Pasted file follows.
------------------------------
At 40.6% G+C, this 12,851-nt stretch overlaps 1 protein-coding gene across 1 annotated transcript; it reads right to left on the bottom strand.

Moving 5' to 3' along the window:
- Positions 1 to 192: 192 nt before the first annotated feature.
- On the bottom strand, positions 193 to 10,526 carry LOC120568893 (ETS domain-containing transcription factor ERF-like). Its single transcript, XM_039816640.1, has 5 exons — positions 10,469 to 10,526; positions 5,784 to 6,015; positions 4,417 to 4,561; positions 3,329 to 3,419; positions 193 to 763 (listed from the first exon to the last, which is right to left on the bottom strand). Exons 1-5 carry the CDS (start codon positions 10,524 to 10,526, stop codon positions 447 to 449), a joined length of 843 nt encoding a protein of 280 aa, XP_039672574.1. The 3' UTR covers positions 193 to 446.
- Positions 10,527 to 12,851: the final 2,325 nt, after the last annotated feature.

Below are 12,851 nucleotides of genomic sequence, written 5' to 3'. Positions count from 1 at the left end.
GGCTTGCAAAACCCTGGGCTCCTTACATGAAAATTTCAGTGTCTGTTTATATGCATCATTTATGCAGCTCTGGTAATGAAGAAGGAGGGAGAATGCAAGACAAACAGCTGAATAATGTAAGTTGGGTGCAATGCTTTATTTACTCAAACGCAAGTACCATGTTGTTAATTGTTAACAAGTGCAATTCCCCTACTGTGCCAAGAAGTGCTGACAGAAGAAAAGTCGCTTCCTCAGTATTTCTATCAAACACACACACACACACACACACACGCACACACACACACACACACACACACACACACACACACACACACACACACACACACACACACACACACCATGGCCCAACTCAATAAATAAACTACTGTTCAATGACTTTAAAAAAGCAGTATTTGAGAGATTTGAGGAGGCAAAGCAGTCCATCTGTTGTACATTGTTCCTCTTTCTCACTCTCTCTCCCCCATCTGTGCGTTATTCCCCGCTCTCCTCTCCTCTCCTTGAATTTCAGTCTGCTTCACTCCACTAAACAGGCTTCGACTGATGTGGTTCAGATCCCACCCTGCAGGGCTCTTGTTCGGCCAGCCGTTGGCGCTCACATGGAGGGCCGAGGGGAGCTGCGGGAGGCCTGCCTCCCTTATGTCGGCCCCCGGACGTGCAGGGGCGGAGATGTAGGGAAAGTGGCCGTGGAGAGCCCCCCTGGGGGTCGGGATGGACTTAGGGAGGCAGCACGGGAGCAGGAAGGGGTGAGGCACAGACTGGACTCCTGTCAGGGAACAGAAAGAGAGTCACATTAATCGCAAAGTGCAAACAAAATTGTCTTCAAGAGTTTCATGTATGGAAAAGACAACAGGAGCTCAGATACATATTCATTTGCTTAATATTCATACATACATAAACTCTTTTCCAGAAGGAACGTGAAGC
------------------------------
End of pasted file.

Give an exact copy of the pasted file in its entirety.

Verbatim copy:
At 40.6% G+C, this 12,851-nt stretch overlaps 1 protein-coding gene across 1 annotated transcript; it reads right to left on the bottom strand.

Moving 5' to 3' along the window:
- Positions 1 to 192: 192 nt before the first annotated feature.
- On the bottom strand, positions 193 to 10,526 carry LOC120568893 (ETS domain-containing transcription factor ERF-like). Its single transcript, XM_039816640.1, has 5 exons — positions 10,469 to 10,526; positions 5,784 to 6,015; positions 4,417 to 4,561; positions 3,329 to 3,419; positions 193 to 763 (listed from the first exon to the last, which is right to left on the bottom strand). Exons 1-5 carry the CDS (start codon positions 10,524 to 10,526, stop codon positions 447 to 449), a joined length of 843 nt encoding a protein of 280 aa, XP_039672574.1. The 3' UTR covers positions 193 to 446.
- Positions 10,527 to 12,851: the final 2,325 nt, after the last annotated feature.

Below are 12,851 nucleotides of genomic sequence, written 5' to 3'. Positions count from 1 at the left end.
GGCTTGCAAAACCCTGGGCTCCTTACATGAAAATTTCAGTGTCTGTTTATATGCATCATTTATGCAGCTCTGGTAATGAAGAAGGAGGGAGAATGCAAGACAAACAGCTGAATAATGTAAGTTGGGTGCAATGCTTTATTTACTCAAACGCAAGTACCATGTTGTTAATTGTTAACAAGTGCAATTCCCCTACTGTGCCAAGAAGTGCTGACAGAAGAAAAGTCGCTTCCTCAGTATTTCTATCAAACACACACACACACACACACACACGCACACACACACACACACACACACACACACACACACACACACACACACACACACACACACACACACACCATGGCCCAACTCAATAAATAAACTACTGTTCAATGACTTTAAAAAAGCAGTATTTGAGAGATTTGAGGAGGCAAAGCAGTCCATCTGTTGTACATTGTTCCTCTTTCTCACTCTCTCTCCCCCATCTGTGCGTTATTCCCCGCTCTCCTCTCCTCTCCTTGAATTTCAGTCTGCTTCACTCCACTAAACAGGCTTCGACTGATGTGGTTCAGATCCCACCCTGCAGGGCTCTTGTTCGGCCAGCCGTTGGCGCTCACATGGAGGGCCGAGGGGAGCTGCGGGAGGCCTGCCTCCCTTATGTCGGCCCCCGGACGTGCAGGGGCGGAGATGTAGGGAAAGTGGCCGTGGAGAGCCCCCCTGGGGGTCGGGATGGACTTAGGGAGGCAGCACGGGAGCAGGAAGGGGTGAGGCACAGACTGGACTCCTGTCAGGGAACAGAAAGAGAGTCACATTAATCGCAAAGTGCAAACAAAATTGTCTTCAAGAGTTTCATGTATGGAAAAGACAACAGGAGCTCAGATACATATTCATTTGCTTAATATTCATACATACATAAACTCTTTTCCAGAAGGAACGTGAAGC